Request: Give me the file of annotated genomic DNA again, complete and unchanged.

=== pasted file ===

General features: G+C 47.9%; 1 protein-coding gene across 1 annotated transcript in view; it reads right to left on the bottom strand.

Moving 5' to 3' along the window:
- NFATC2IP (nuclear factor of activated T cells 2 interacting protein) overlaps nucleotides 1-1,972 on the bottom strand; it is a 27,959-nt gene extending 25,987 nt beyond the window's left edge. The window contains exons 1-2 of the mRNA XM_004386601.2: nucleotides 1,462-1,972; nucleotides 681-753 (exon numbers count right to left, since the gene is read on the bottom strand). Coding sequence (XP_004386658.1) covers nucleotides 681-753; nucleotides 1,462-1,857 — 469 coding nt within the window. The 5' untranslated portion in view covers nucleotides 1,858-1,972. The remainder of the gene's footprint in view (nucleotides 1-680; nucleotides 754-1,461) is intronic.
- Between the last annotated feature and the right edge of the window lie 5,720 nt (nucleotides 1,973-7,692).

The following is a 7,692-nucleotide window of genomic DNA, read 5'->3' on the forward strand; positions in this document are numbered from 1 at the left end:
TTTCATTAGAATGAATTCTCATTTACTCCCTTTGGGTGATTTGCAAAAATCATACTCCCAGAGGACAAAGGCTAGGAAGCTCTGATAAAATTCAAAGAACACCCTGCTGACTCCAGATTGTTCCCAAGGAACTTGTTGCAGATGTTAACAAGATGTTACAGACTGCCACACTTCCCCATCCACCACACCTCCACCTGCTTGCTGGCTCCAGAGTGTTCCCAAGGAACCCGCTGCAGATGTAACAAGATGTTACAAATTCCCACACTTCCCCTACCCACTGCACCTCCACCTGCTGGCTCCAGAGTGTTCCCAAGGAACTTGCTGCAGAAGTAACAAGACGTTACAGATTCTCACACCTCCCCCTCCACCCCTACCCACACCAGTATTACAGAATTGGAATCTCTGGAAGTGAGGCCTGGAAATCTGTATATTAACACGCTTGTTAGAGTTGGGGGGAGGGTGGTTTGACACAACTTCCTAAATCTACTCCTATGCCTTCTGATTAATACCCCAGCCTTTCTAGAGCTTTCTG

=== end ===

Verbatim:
General features: G+C 47.9%; 1 protein-coding gene across 1 annotated transcript in view; it reads right to left on the bottom strand.

Moving 5' to 3' along the window:
- NFATC2IP (nuclear factor of activated T cells 2 interacting protein) overlaps nucleotides 1-1,972 on the bottom strand; it is a 27,959-nt gene extending 25,987 nt beyond the window's left edge. The window contains exons 1-2 of the mRNA XM_004386601.2: nucleotides 1,462-1,972; nucleotides 681-753 (exon numbers count right to left, since the gene is read on the bottom strand). Coding sequence (XP_004386658.1) covers nucleotides 681-753; nucleotides 1,462-1,857 — 469 coding nt within the window. The 5' untranslated portion in view covers nucleotides 1,858-1,972. The remainder of the gene's footprint in view (nucleotides 1-680; nucleotides 754-1,461) is intronic.
- Between the last annotated feature and the right edge of the window lie 5,720 nt (nucleotides 1,973-7,692).

The following is a 7,692-nucleotide window of genomic DNA, read 5'->3' on the forward strand; positions in this document are numbered from 1 at the left end:
TTTCATTAGAATGAATTCTCATTTACTCCCTTTGGGTGATTTGCAAAAATCATACTCCCAGAGGACAAAGGCTAGGAAGCTCTGATAAAATTCAAAGAACACCCTGCTGACTCCAGATTGTTCCCAAGGAACTTGTTGCAGATGTTAACAAGATGTTACAGACTGCCACACTTCCCCATCCACCACACCTCCACCTGCTTGCTGGCTCCAGAGTGTTCCCAAGGAACCCGCTGCAGATGTAACAAGATGTTACAAATTCCCACACTTCCCCTACCCACTGCACCTCCACCTGCTGGCTCCAGAGTGTTCCCAAGGAACTTGCTGCAGAAGTAACAAGACGTTACAGATTCTCACACCTCCCCCTCCACCCCTACCCACACCAGTATTACAGAATTGGAATCTCTGGAAGTGAGGCCTGGAAATCTGTATATTAACACGCTTGTTAGAGTTGGGGGGAGGGTGGTTTGACACAACTTCCTAAATCTACTCCTATGCCTTCTGATTAATACCCCAGCCTTTCTAGAGCTTTCTG